Farmer's anger at UK turkey shortage ahead of Christmas
- Credit: Andrew Partridge
An East Anglian turkey farmer has expressed anger that industry warnings about Christmas labour shortages went unheeded by the government until the 11th hour.
UK ministers stepped in last week to avert a Christmas dinner crisis by allowing 5,500 visas – a move which Paul Kelly, owner of premium turkey firm Kelly Turkeys of Danbury, welcomed.
“For the smaller people like ourselves it’s a great help,” he said. But many of the large operators had been forced to take action early to prevent disaster and had to cut back on turkey production before they were too far committed, he added.
As a result, many UK turkey farms were empty – while the work they would have won has gone to farms in countries like France and Poland which will now pick up the shortfall and supply supermarkets here, he said.
“That’s ridiculous. You have got turkey farms empty here because we didn’t have the workforce to do it.”
You may also want to watch:
Turkey orders at his farm are up about 180% on the same period in 2020, he said. “We have seen massive increases.”
Overall, his orders are three or four times higher than in the pre-Covid era, but he is rearing about the same number of turkeys as last year – meaning that he will simply be sold out sooner.
- 1 Ipswich's Covid infection rate now the highest in England
- 2 'An absolute honour' –Ipswich woman crowned Miss Universe Great Britain
- 3 62-year-old arrested following incident in Ipswich town centre
- 4 'I'm very lucky' – Ipswich biker-chef lost arm and hand in A14 crash
- 5 Inside a busy GP surgery: From daily abuse to the face-to-face debate
- 6 Life sentence for man who stabbed and left woman in field near Ipswich
- 7 Matchday Recap: Blues cruise to victory at Fratton Park
- 8 Future of Swarovski in Buttermarket not crystal clear
- 9 Ipswich man saves father-in-law after cardiac arrest at beach day-out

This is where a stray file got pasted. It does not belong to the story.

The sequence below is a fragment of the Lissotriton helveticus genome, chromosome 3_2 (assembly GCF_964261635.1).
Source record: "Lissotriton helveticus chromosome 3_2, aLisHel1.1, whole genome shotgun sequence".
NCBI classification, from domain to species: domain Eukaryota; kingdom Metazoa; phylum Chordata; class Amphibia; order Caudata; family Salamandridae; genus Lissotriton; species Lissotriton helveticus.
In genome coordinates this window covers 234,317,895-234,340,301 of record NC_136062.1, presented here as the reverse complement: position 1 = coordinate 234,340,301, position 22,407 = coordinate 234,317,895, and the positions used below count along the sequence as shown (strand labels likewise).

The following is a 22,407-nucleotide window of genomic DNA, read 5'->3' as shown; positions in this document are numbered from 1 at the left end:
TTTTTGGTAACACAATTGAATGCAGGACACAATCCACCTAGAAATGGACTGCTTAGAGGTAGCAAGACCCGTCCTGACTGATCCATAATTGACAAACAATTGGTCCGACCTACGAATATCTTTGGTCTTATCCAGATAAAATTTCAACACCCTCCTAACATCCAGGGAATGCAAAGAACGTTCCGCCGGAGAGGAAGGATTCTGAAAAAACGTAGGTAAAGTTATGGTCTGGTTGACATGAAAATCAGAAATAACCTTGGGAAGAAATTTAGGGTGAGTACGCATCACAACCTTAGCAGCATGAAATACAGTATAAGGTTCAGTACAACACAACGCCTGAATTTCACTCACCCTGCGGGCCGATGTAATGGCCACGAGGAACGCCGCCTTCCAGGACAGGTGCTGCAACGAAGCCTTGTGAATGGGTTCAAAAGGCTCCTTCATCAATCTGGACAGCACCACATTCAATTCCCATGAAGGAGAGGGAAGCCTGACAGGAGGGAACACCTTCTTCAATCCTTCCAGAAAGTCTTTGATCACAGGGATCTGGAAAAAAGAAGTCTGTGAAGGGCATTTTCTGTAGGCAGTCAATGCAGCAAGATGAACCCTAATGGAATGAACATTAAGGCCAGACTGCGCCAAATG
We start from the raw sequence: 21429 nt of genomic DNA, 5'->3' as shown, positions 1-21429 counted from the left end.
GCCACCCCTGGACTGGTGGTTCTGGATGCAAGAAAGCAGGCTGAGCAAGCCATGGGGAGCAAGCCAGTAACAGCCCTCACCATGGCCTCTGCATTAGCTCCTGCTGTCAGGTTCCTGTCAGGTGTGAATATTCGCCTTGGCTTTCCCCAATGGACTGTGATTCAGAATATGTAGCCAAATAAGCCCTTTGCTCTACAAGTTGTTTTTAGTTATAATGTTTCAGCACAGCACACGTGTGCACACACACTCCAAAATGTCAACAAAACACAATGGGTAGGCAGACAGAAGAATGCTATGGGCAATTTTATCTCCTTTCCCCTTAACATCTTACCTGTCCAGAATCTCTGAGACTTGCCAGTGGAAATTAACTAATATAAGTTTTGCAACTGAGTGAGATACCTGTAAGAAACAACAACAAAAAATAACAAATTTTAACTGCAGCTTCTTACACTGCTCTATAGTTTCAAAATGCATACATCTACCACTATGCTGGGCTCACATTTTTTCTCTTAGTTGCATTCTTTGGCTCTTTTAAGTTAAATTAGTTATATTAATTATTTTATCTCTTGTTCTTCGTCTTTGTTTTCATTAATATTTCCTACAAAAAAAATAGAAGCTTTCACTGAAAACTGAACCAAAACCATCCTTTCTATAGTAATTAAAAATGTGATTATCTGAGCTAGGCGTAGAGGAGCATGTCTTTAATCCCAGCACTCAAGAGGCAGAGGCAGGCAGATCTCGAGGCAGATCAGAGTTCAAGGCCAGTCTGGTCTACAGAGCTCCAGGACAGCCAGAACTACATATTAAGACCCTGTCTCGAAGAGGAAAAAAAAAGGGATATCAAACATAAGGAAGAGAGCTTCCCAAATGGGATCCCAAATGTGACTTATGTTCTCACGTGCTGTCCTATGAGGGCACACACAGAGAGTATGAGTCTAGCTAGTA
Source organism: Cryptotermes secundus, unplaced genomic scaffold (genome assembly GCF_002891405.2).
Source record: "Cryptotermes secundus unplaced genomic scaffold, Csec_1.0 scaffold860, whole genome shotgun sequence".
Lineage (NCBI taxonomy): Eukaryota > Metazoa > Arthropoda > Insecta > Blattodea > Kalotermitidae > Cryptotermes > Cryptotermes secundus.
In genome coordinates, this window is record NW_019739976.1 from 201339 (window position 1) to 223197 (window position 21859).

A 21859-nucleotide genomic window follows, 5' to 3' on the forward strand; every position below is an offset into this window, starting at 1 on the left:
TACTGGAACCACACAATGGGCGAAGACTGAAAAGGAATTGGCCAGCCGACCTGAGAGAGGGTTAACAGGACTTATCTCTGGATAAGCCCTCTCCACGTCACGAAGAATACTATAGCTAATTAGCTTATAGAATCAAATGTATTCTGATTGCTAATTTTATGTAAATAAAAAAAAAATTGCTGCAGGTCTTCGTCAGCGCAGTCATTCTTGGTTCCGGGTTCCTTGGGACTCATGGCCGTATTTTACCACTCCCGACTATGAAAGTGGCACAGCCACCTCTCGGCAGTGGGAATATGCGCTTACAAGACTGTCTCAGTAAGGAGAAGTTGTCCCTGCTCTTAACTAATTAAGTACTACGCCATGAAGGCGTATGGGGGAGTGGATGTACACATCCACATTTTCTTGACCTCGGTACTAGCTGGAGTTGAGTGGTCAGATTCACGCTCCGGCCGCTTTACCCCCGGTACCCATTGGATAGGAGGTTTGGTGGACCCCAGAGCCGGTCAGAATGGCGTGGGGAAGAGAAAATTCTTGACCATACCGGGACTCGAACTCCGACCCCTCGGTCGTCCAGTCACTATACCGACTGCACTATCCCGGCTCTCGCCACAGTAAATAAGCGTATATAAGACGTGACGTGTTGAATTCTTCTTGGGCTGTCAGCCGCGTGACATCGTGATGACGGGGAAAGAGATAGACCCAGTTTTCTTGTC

- 10 'Don't wait' - People urged to get coronavirus booster
Many of those ordering are existing customers getting in early to ensure their festive mainstay would make it to the table, he said. He was encouraging them to get their orders in — not as a marketing ploy, but simply to make sure they didn’t miss out.
“Of course, we can’t do 300% more turkeys because they aren’t on the farm,” he said. “We’ll be selling out mid-November instead of mid-December.”
Mr Kelly employs about 62 seasonal workers for the Christmas period and his workforce was about nine short – before the latest emergency visas were issued. But he estimated that the costs involved in getting those nine over to the UK would be around £1,000 each, including the visa costs.
Ipswich butcher George Debman said last year he and his fellow independent butchers completely sold out of turkeys. This year, with gathering sizes no longer restricted, he expected a rise in demand for larger birds.
“Our turkey supplier is a small operation, and I have spoken to him recently regarding turkeys and have been assured that there is no problem with supply,” he said.
“While as a business we do not start taking Christmas orders until after November 5 already I have seen several people wanting to order turkey and told them the policy and assured them that I have no problem in getting turkey from my supplier.
“I get really upset when I keep seeing on the news that turkey farmers are predicting a shortage of supply while in my new role of president of the National Craft Butchers I have spoken to butchers in other parts of the country and the majority see no problem.
“In fact, supermarkets struggling for supplies is good for every butcher as a recent survey found that at the height of Covid it was butchers up and down the country who kept food on the table and it will be the same at Christmas for myself and every other butcher as we go the extra mile to satisfy the consumer.”